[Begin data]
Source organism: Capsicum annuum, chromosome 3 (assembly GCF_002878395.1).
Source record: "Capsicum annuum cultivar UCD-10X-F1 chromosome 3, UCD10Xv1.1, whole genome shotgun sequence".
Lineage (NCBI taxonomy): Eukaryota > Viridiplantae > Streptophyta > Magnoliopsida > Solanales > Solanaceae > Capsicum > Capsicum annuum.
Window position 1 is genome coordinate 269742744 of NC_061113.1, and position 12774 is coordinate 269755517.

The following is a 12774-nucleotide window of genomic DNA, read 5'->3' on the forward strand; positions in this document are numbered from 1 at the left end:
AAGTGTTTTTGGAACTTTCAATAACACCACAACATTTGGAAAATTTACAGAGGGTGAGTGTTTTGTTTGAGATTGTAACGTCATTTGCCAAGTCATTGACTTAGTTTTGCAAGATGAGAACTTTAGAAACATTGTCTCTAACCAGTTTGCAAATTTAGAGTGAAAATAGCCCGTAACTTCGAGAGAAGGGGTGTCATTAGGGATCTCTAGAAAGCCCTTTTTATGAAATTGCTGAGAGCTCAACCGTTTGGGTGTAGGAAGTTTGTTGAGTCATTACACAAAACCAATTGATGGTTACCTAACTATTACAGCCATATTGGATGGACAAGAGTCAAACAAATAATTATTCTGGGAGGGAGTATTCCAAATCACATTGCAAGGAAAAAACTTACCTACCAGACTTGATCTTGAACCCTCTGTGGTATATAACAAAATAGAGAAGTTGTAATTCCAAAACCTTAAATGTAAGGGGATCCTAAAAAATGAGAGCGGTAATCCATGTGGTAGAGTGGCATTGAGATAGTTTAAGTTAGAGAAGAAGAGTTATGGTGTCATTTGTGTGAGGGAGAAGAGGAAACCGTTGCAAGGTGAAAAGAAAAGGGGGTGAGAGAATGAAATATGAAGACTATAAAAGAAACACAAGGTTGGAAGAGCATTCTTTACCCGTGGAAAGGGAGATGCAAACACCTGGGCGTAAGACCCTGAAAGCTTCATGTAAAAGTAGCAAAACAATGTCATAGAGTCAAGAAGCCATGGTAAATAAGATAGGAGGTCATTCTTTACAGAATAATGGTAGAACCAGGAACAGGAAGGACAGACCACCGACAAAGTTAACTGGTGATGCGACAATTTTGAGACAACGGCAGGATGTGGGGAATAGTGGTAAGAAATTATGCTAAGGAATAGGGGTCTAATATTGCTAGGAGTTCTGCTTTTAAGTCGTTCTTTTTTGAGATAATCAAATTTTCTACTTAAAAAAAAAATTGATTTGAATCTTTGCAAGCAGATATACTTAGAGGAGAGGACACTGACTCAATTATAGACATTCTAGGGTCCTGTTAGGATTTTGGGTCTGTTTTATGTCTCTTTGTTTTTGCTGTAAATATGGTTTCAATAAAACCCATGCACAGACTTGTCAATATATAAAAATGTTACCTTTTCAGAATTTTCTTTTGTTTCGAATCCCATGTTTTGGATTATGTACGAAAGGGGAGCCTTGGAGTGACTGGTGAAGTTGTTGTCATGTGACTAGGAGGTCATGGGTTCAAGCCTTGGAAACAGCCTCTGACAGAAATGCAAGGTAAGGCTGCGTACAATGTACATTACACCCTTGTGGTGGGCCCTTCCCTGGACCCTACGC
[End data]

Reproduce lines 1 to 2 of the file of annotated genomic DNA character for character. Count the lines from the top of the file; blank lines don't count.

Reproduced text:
Source organism: Capsicum annuum, chromosome 3 (assembly GCF_002878395.1).
Source record: "Capsicum annuum cultivar UCD-10X-F1 chromosome 3, UCD10Xv1.1, whole genome shotgun sequence".